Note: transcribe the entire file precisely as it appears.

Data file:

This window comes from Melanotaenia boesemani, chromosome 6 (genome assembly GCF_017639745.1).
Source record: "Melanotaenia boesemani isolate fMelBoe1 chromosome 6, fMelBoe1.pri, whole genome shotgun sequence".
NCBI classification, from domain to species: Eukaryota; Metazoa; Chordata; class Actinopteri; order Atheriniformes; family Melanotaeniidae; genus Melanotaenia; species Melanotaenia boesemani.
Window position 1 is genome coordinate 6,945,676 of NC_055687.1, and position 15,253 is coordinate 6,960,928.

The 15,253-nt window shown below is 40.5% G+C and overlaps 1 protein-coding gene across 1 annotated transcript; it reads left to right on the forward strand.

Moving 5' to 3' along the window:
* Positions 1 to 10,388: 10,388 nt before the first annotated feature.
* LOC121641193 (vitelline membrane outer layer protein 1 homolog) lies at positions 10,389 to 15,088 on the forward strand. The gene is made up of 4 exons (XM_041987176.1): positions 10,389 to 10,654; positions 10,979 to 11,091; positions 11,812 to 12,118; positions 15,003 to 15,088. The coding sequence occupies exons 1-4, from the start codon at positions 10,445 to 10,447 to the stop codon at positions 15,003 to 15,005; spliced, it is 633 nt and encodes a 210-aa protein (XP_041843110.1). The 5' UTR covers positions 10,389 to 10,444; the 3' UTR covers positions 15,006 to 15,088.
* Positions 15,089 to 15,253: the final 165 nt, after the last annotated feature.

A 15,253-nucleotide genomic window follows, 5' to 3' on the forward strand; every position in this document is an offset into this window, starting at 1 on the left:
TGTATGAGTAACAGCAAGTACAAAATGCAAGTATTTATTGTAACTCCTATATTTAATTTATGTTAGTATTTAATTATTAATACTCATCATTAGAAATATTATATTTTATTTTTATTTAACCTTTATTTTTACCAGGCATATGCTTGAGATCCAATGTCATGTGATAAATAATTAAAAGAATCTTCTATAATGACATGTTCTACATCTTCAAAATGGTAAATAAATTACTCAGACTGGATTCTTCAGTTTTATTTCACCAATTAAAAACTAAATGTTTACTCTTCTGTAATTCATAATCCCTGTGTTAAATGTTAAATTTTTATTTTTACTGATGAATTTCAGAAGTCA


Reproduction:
This window comes from Melanotaenia boesemani, chromosome 6 (genome assembly GCF_017639745.1).
Source record: "Melanotaenia boesemani isolate fMelBoe1 chromosome 6, fMelBoe1.pri, whole genome shotgun sequence".
NCBI classification, from domain to species: Eukaryota; Metazoa; Chordata; class Actinopteri; order Atheriniformes; family Melanotaeniidae; genus Melanotaenia; species Melanotaenia boesemani.
Window position 1 is genome coordinate 6,945,676 of NC_055687.1, and position 15,253 is coordinate 6,960,928.

The 15,253-nt window shown below is 40.5% G+C and overlaps 1 protein-coding gene across 1 annotated transcript; it reads left to right on the forward strand.

Moving 5' to 3' along the window:
* Positions 1 to 10,388: 10,388 nt before the first annotated feature.
* LOC121641193 (vitelline membrane outer layer protein 1 homolog) lies at positions 10,389 to 15,088 on the forward strand. The gene is made up of 4 exons (XM_041987176.1): positions 10,389 to 10,654; positions 10,979 to 11,091; positions 11,812 to 12,118; positions 15,003 to 15,088. The coding sequence occupies exons 1-4, from the start codon at positions 10,445 to 10,447 to the stop codon at positions 15,003 to 15,005; spliced, it is 633 nt and encodes a 210-aa protein (XP_041843110.1). The 5' UTR covers positions 10,389 to 10,444; the 3' UTR covers positions 15,006 to 15,088.
* Positions 15,089 to 15,253: the final 165 nt, after the last annotated feature.

A 15,253-nucleotide genomic window follows, 5' to 3' on the forward strand; every position in this document is an offset into this window, starting at 1 on the left:
TGTATGAGTAACAGCAAGTACAAAATGCAAGTATTTATTGTAACTCCTATATTTAATTTATGTTAGTATTTAATTATTAATACTCATCATTAGAAATATTATATTTTATTTTTATTTAACCTTTATTTTTACCAGGCATATGCTTGAGATCCAATGTCATGTGATAAATAATTAAAAGAATCTTCTATAATGACATGTTCTACATCTTCAAAATGGTAAATAAATTACTCAGACTGGATTCTTCAGTTTTATTTCACCAATTAAAAACTAAATGTTTACTCTTCTGTAATTCATAATCCCTGTGTTAAATGTTAAATTTTTATTTTTACTGATGAATTTCAGAAGTCA